IF all goes well, American and European audiences will hear what an audience in Mornington will witness later this month – a new Australian show, Edith and Marlene, which will premiere at historic Beleura House.
The cabaret show is the work of acclaimed Melbourne pianist and world Chopin expert Alan Kogosowski and his friend and recent performance partner, Melbourne mezzo-soprano Galit Klas.
And it was “The Little Sparrow”, Edith Piaf, who brought them together and also brought them to Beleura, which has now become one of their favourite venues after they first played and sang there for a National Trust gathering mid-winter.
Kogosowski first heard Galit Klas at a variety concert at the Astor Theatre in Melbourne earlier this year where she finished with Piaf’s signature song Non, je ne regrette rien (No, I regret nothing).
He was deeply impressed and they met after the concert.
When he was asked to perform at the 30th anniversary of the peninsula branch of the trust, he called Galit to see if she would join him. Klas ended their little concert in the Tallis Pavilion at Beleura with Non, je ne regrette rien, and Beleura House director Anthony Knight also was deeply impressed, later asking the pair if they would return and do a concert of Piaf songs.
Kogosowski jumped on the internet to find out more about the famous French singer and, among many photos, found several of Piaf and her friend Marlene Dietrich. The two met when Piaf went to the United States. Dietrich was 15 years older and a superstar actor but the two made a strong connection and became lifelong friends. Dietrich was Piaf’s matron of honour at her wedding in 1952 and one of the photos shows Dietrich on her knees adjusting Piaf’s shoes just before the ceremony. Dietrich started doing cabaret after she met Piaf and she moved from the US to Paris to be closer to her friend.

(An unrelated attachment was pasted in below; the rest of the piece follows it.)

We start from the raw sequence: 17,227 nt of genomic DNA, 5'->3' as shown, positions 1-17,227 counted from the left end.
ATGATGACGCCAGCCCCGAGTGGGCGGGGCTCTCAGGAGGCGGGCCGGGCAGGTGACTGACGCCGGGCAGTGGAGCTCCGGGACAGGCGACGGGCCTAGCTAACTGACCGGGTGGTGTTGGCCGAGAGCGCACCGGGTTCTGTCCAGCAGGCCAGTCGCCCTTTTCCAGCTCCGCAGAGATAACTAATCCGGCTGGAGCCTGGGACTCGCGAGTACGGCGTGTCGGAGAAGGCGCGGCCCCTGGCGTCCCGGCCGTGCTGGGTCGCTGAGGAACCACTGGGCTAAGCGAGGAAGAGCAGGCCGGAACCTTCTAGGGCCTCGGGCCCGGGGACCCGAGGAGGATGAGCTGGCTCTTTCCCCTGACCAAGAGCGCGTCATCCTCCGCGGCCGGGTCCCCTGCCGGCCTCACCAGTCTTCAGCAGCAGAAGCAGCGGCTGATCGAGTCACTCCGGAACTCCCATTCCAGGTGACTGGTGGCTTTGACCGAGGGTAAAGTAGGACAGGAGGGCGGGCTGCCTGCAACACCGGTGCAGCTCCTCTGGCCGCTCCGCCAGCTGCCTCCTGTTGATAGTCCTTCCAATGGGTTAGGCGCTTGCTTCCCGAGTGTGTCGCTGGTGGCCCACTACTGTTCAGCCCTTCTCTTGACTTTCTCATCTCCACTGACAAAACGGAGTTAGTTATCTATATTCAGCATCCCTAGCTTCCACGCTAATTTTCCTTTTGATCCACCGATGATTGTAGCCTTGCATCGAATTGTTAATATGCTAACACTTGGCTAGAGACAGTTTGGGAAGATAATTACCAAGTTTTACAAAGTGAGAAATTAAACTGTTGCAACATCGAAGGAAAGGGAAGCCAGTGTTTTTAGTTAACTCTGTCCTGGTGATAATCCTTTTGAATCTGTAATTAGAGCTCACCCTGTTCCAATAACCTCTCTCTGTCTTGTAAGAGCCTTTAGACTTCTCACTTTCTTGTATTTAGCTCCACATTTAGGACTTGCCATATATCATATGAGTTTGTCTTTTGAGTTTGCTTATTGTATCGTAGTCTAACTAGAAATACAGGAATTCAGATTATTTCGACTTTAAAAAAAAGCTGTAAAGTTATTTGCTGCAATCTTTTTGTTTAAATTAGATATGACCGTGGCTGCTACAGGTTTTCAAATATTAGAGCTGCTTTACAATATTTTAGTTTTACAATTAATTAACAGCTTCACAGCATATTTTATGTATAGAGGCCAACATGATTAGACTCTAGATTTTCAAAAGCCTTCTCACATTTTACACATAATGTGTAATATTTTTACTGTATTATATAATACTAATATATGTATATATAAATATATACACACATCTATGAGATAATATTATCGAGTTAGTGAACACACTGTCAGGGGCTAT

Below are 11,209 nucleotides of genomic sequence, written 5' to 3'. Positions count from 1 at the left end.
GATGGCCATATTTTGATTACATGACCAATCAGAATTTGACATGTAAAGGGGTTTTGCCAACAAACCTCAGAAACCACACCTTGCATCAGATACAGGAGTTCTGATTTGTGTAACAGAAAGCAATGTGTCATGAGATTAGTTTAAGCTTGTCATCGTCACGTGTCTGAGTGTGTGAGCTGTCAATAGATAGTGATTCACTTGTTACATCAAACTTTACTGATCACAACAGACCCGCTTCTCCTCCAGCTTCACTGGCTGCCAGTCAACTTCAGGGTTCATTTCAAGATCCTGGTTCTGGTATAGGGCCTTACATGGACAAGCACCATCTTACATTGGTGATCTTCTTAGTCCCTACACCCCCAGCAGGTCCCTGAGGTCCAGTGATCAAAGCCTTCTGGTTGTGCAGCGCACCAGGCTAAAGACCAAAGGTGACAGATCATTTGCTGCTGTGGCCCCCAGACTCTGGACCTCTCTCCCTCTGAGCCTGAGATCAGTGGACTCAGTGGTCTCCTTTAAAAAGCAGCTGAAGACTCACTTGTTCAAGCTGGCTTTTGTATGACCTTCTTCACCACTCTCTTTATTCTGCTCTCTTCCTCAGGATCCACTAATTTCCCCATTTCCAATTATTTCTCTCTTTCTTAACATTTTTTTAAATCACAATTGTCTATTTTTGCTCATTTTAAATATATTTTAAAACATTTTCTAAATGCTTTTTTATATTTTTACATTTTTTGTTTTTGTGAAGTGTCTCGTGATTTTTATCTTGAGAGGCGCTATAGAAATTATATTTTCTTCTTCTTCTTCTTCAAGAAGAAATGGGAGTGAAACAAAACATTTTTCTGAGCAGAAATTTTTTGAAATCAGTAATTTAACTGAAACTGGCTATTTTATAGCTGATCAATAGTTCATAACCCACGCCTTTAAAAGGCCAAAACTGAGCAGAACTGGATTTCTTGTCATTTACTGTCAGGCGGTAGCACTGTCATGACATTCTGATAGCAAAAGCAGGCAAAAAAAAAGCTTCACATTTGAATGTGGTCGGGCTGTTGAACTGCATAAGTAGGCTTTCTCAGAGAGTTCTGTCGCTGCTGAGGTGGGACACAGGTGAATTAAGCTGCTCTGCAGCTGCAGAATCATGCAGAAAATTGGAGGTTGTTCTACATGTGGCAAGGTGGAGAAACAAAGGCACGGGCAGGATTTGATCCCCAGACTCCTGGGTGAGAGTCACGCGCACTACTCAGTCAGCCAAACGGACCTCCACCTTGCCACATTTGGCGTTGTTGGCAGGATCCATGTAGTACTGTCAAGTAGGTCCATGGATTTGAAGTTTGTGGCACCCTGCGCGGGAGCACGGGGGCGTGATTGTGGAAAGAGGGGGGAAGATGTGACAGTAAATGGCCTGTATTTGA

With input from Klas, Kogosowski has written a script that explores the life of Piaf and especially the bond between the two women, interspersed with 12 songs, nine from Piaf and three from Dietrich including her classics Lili Marlene and Falling in Love Again.
“Galit is Australian-born and speaks English only but sings in a perfect German and French accent,” he said. “She is superb in the songs of Piaf, which she sings with the same conviction and sincerity as ‘The Little Sparrow’.”
The pair was at Beleura last week so Klas could find clothes for the concert. In short time Beleura’s “wardrobe mistress” Heather Peake found a Piaf-style little black dress and a trench coat from the collection, most of which has been donated by Beleura volunteers or made by Ms Peake. She and her team outfit performers for several shows at the house each year including Christmas Bonbons, a comic opera.
“This is made of chiffon,” Ms Peake said. “It’s typical of Piaf’s little black dresses, which had variations of the neckline; her signature look.”
Later Kogosowski and Klas walked across to the pavilion where the pianist showed off the “Melba” piano, a Wertheim baby grand. Dame Nellie Melba was one of J C Williamson’s star performers and a frequent visitor to Beleura, bought in 1916 by the Australian head of JCW, Sir George Tallis.
A last word from the script, Piaf talking about love: “When you love, you’re brave. If you’re to make something of yourself you need love in your life. It’s what helps you, what reveals you to yourself. I know that for me, at least, it has always helped me in life.”
- Edith and Marlene, 1.30pm Thursday 29 October. Places are limited. Bookings: 5975 2027 (9.30am-4pm Tues-Fri), firstname.lastname@example.org or at beleura.org.au